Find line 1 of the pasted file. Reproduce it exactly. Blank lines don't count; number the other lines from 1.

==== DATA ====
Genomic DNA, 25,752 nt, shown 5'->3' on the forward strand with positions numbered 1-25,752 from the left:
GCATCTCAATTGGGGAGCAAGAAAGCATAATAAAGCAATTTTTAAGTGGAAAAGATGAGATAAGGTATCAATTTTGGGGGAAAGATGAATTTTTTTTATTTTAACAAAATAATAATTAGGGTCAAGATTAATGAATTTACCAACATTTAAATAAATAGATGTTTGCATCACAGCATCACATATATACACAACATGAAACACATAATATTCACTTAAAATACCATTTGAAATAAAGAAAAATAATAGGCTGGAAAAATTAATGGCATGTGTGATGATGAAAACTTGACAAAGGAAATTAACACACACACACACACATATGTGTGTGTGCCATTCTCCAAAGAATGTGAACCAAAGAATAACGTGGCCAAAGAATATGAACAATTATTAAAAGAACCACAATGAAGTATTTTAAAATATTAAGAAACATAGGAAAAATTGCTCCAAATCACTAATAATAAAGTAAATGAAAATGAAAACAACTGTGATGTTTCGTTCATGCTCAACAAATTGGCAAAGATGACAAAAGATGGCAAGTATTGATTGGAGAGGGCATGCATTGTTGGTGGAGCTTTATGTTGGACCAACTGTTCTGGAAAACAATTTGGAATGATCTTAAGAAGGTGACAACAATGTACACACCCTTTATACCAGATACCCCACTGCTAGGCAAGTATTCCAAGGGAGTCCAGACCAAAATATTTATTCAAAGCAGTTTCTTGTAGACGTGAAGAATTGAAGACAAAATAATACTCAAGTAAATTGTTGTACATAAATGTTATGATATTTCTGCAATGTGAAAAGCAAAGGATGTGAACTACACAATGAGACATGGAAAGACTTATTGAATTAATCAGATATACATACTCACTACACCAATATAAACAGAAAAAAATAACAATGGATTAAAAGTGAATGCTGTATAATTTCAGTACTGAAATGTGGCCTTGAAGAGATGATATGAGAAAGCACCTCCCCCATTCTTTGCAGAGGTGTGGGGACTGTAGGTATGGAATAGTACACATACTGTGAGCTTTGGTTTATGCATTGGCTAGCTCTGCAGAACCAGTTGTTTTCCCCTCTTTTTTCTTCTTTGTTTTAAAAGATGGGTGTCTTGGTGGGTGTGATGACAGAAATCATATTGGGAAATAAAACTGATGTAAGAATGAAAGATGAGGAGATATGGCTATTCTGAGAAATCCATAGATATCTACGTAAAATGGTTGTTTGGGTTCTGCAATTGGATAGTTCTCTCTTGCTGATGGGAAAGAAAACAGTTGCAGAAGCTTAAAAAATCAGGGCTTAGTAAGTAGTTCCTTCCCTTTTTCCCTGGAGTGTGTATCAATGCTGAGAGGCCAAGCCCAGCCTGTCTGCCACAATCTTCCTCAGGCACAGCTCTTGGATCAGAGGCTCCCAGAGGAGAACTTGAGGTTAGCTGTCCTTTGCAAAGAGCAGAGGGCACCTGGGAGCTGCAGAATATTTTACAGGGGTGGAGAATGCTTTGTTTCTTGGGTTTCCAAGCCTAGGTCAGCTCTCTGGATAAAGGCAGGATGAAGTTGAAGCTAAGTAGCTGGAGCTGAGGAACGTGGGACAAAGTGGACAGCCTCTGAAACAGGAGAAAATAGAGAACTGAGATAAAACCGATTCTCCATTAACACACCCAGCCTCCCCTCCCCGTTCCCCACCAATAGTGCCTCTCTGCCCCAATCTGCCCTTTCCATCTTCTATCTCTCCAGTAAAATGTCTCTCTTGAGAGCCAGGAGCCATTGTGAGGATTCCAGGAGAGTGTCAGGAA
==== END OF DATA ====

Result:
Genomic DNA, 25,752 nt, shown 5'->3' on the forward strand with positions numbered 1-25,752 from the left: